Ever Given could be most complex General Average claim of all time

12 May 2021

The grounding of the cargo vessel Ever Given, which blocked the Suez Canal for six days, could potentially become the most complex General Average claim of all time.


The vessel’s owners declared in April “General Average” on the ship meaning owners of uninsured cargo could be left waiting for months to recover their goods. Ever Given is registered in Panama and technically managed by the German ship management company Bernhard Schulte Shipmanagement.


General Average is a legal principle of maritime law and requires that all cargo owners on a vessel to contribute to the costs of any loss even if their cargo is not damaged with Lloyd’s List reporting Egypt is looking to claim around $1bn in compensation for the canal closure.


According to Lloyds List, the litigation triggered by the grounding of the Ever Given potentially involves 20,000 teu and up to 20 cargo interests per container.


Once the vessel owner declares General Average, appointed General Average adjusters then assess each shipment's value on board and apply a formula that determines the financial contribution of each cargo owner. Cargo owners will then need to post a General Average guarantee.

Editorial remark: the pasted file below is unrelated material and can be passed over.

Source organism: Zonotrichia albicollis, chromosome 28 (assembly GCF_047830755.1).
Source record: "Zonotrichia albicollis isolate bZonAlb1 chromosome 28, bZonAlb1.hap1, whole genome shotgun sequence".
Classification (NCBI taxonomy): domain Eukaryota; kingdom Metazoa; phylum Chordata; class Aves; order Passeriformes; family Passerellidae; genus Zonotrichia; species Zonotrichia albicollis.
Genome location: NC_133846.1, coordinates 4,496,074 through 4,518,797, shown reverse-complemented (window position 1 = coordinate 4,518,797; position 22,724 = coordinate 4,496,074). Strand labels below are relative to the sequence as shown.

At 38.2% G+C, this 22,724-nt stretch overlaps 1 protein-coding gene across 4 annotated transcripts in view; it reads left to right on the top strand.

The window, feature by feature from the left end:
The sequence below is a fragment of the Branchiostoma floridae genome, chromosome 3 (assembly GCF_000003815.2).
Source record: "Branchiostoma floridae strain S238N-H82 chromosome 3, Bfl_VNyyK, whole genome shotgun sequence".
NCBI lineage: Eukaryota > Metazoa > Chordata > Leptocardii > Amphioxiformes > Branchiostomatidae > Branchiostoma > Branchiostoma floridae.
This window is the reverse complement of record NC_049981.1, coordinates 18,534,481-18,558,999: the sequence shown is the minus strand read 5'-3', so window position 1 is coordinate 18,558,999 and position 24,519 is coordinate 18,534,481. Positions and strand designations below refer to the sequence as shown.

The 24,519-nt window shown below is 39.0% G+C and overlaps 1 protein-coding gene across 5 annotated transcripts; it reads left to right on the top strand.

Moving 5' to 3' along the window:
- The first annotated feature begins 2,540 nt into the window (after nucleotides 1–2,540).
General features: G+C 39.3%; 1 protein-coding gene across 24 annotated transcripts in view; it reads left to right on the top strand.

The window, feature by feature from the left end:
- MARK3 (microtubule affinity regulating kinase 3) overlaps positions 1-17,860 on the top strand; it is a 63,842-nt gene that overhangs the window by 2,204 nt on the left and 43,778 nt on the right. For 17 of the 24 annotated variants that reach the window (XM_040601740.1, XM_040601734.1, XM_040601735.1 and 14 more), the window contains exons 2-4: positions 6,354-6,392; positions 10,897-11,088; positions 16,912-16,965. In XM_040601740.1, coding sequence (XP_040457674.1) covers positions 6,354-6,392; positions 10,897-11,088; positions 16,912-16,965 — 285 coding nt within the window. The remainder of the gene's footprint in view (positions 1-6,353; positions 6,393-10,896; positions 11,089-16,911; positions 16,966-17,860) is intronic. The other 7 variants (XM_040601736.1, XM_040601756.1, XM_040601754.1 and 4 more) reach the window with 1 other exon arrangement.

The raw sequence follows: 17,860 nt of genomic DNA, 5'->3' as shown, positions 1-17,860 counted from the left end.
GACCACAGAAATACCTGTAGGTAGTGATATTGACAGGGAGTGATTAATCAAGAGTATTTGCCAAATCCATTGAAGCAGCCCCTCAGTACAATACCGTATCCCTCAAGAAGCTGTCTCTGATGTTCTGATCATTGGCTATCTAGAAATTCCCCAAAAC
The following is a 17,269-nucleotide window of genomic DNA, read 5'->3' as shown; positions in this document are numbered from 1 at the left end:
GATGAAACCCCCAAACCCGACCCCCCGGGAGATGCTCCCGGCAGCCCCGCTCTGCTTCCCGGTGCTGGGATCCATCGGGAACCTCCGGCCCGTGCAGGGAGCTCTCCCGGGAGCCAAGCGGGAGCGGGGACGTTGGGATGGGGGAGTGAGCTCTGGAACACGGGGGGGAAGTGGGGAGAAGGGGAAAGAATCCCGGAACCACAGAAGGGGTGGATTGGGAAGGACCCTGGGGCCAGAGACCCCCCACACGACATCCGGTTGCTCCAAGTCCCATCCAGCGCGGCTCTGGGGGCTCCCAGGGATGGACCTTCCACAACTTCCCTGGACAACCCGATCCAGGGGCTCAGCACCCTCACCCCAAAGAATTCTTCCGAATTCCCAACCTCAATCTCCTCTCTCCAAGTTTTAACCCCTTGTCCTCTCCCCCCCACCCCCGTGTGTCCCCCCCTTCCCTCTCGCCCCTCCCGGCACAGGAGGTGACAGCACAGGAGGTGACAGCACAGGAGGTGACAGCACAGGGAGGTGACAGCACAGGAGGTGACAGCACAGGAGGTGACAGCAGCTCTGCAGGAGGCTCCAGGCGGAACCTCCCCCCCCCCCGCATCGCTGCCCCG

The specialist website www.forwardersmatter.com  highlighted that insured customers will receive their cargo first, while uninsured shippers need the full costs to obtain release stating: “that cost is likely to be large and complex to work out. The costs include claims from other parties which will delay claims adjustors assessing the level of costs incurred. Those with insurance in place will simply provide an insurance certificate. Those without insurance need the final figures to pay their deposit. Difficult to provide a time-frame – could be weeks or months.”


With the vessel on hold until compensation is paid, it seems likely that cargo will remain on board. Once the vessel is released then the bond fee can be agreed and those with insurance can claim their cargo. Those without insurance will need to pay the bond fee to free their goods from the vessel.


The adjustment of General Average proceeds under the process set out in the York Antwerp Rules. The Rules sets the guidelines of which all sacrifices and expenditures can be included during “General Average” and which cannot.


The General Average terms are outlined in a shipment’s bill of lading and can cover a long list of expenses, including towing and salvors. When importing and exporting goods, it is essential to ensure that adequate marine cargo insurance cover is in place to cover such general average liabilities.


For more information regarding cargo insurance, please contact Vida Jarasiunaite at vida.jarasiunaite@wdenis.eu or on +370 5 205 8234.

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